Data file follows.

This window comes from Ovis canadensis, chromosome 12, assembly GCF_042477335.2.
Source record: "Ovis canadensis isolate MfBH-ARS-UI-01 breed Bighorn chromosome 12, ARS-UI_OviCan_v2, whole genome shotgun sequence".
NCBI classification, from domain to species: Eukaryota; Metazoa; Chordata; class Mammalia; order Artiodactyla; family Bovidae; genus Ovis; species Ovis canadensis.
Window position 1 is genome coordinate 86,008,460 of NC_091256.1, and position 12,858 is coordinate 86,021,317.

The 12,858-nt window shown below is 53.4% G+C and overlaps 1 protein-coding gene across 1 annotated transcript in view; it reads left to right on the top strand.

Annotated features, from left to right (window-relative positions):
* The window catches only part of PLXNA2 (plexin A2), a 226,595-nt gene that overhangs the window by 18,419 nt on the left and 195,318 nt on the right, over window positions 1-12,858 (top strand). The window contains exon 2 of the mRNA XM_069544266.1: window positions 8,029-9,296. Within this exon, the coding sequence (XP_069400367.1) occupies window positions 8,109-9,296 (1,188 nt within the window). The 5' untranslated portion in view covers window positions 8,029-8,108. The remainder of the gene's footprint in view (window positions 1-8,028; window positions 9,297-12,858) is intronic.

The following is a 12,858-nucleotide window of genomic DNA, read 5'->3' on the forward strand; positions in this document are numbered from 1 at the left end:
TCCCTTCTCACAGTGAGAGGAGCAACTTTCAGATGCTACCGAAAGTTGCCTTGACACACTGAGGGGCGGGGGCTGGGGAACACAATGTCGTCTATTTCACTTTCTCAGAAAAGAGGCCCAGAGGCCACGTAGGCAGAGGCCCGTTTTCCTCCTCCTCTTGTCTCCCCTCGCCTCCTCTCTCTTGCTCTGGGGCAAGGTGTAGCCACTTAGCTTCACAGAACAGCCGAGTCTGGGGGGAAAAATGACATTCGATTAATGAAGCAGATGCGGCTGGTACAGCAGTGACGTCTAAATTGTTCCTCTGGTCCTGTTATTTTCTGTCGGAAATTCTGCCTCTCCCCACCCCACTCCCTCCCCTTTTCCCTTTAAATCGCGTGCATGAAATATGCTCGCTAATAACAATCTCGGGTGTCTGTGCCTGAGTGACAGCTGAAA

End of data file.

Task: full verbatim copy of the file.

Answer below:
This window comes from Ovis canadensis, chromosome 12, assembly GCF_042477335.2.
Source record: "Ovis canadensis isolate MfBH-ARS-UI-01 breed Bighorn chromosome 12, ARS-UI_OviCan_v2, whole genome shotgun sequence".
NCBI classification, from domain to species: Eukaryota; Metazoa; Chordata; class Mammalia; order Artiodactyla; family Bovidae; genus Ovis; species Ovis canadensis.
Window position 1 is genome coordinate 86,008,460 of NC_091256.1, and position 12,858 is coordinate 86,021,317.

The 12,858-nt window shown below is 53.4% G+C and overlaps 1 protein-coding gene across 1 annotated transcript in view; it reads left to right on the top strand.

Annotated features, from left to right (window-relative positions):
* The window catches only part of PLXNA2 (plexin A2), a 226,595-nt gene that overhangs the window by 18,419 nt on the left and 195,318 nt on the right, over window positions 1-12,858 (top strand). The window contains exon 2 of the mRNA XM_069544266.1: window positions 8,029-9,296. Within this exon, the coding sequence (XP_069400367.1) occupies window positions 8,109-9,296 (1,188 nt within the window). The 5' untranslated portion in view covers window positions 8,029-8,108. The remainder of the gene's footprint in view (window positions 1-8,028; window positions 9,297-12,858) is intronic.

The following is a 12,858-nucleotide window of genomic DNA, read 5'->3' on the forward strand; positions in this document are numbered from 1 at the left end:
TCCCTTCTCACAGTGAGAGGAGCAACTTTCAGATGCTACCGAAAGTTGCCTTGACACACTGAGGGGCGGGGGCTGGGGAACACAATGTCGTCTATTTCACTTTCTCAGAAAAGAGGCCCAGAGGCCACGTAGGCAGAGGCCCGTTTTCCTCCTCCTCTTGTCTCCCCTCGCCTCCTCTCTCTTGCTCTGGGGCAAGGTGTAGCCACTTAGCTTCACAGAACAGCCGAGTCTGGGGGGAAAAATGACATTCGATTAATGAAGCAGATGCGGCTGGTACAGCAGTGACGTCTAAATTGTTCCTCTGGTCCTGTTATTTTCTGTCGGAAATTCTGCCTCTCCCCACCCCACTCCCTCCCCTTTTCCCTTTAAATCGCGTGCATGAAATATGCTCGCTAATAACAATCTCGGGTGTCTGTGCCTGAGTGACAGCTGAAA